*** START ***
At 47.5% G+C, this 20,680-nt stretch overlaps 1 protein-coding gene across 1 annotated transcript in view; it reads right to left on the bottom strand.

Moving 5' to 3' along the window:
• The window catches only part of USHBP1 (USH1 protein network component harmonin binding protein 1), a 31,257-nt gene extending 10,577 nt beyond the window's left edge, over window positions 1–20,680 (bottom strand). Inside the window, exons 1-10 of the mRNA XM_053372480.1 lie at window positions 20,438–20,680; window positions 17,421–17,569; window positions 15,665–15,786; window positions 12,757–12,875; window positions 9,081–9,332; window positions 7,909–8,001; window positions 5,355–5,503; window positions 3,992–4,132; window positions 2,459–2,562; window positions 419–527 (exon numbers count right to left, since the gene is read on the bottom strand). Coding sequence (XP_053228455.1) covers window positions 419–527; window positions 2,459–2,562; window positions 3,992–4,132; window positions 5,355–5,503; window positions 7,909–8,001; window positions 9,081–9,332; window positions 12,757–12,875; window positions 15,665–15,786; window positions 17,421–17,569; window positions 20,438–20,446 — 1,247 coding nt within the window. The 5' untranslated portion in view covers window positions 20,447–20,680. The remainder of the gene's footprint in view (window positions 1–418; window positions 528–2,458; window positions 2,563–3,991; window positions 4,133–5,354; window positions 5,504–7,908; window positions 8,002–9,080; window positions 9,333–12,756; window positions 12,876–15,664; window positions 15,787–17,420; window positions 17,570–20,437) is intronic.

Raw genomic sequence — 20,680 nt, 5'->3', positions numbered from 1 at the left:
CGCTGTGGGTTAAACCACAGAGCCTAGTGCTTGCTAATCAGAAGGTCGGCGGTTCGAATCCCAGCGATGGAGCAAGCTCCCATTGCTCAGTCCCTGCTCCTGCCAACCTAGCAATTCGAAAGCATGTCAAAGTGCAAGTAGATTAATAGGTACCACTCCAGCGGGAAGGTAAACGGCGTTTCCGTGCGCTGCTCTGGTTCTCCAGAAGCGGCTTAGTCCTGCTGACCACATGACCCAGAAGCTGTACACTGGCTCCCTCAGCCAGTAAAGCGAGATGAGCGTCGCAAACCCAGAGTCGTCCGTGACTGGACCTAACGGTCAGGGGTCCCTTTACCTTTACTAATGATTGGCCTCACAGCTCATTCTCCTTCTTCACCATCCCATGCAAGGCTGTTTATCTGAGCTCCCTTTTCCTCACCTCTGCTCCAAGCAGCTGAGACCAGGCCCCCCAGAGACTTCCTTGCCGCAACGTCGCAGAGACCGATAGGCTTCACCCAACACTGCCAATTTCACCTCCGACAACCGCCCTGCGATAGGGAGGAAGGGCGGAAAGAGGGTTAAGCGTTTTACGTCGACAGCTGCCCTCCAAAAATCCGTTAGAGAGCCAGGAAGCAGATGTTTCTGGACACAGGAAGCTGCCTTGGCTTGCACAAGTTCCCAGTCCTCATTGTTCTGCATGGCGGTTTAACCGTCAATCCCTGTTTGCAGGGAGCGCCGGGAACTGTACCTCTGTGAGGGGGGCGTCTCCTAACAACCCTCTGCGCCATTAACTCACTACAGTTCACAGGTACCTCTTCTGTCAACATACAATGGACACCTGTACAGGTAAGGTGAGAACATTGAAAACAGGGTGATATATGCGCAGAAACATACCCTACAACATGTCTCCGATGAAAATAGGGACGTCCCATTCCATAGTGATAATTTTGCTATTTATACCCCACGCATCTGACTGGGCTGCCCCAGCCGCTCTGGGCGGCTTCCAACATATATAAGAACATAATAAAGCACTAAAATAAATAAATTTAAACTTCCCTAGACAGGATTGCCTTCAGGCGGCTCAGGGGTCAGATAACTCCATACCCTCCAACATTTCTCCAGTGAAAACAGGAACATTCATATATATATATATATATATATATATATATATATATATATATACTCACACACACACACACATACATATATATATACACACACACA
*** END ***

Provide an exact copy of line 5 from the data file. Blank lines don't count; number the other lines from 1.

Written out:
CGCTGTGGGTTAAACCACAGAGCCTAGTGCTTGCTAATCAGAAGGTCGGCGGTTCGAATCCCAGCGATGGAGCAAGCTCCCATTGCTCAGTCCCTGCTCCTGCCAACCTAGCAATTCGAAAGCATGTCAAAGTGCAAGTAGATTAATAGGTACCACTCCAGCGGGAAGGTAAACGGCGTTTCCGTGCGCTGCTCTGGTTCTCCAGAAGCGGCTTAGTCCTGCTGACCACATGACCCAGAAGCTGTACACTGGCTCCCTCAGCCAGTAAAGCGAGATGAGCGTCGCAAACCCAGAGTCGTCCGTGACTGGACCTAACGGTCAGGGGTCCCTTTACCTTTACTAATGATTGGCCTCACAGCTCATTCTCCTTCTTCACCATCCCATGCAAGGCTGTTTATCTGAGCTCCCTTTTCCTCACCTCTGCTCCAAGCAGCTGAGACCAGGCCCCCCAGAGACTTCCTTGCCGCAACGTCGCAGAGACCGATAGGCTTCACCCAACACTGCCAATTTCACCTCCGACAACCGCCCTGCGATAGGGAGGAAGGGCGGAAAGAGGGTTAAGCGTTTTACGTCGACAGCTGCCCTCCAAAAATCCGTTAGAGAGCCAGGAAGCAGATGTTTCTGGACACAGGAAGCTGCCTTGGCTTGCACAAGTTCCCAGTCCTCATTGTTCTGCATGGCGGTTTAACCGTCAATCCCTGTTTGCAGGGAGCGCCGGGAACTGTACCTCTGTGAGGGGGGCGTCTCCTAACAACCCTCTGCGCCATTAACTCACTACAGTTCACAGGTACCTCTTCTGTCAACATACAATGGACACCTGTACAGGTAAGGTGAGAACATTGAAAACAGGGTGATATATGCGCAGAAACATACCCTACAACATGTCTCCGATGAAAATAGGGACGTCCCATTCCATAGTGATAATTTTGCTATTTATACCCCACGCATCTGACTGGGCTGCCCCAGCCGCTCTGGGCGGCTTCCAACATATATAAGAACATAATAAAGCACTAAAATAAATAAATTTAAACTTCCCTAGACAGGATTGCCTTCAGGCGGCTCAGGGGTCAGATAACTCCATACCCTCCAACATTTCTCCAGTGAAAACAGGAACATTCATATATATATATATATATATATATATATATATATATATATATACTCACACACACACACACATACATATATATATACACACACACA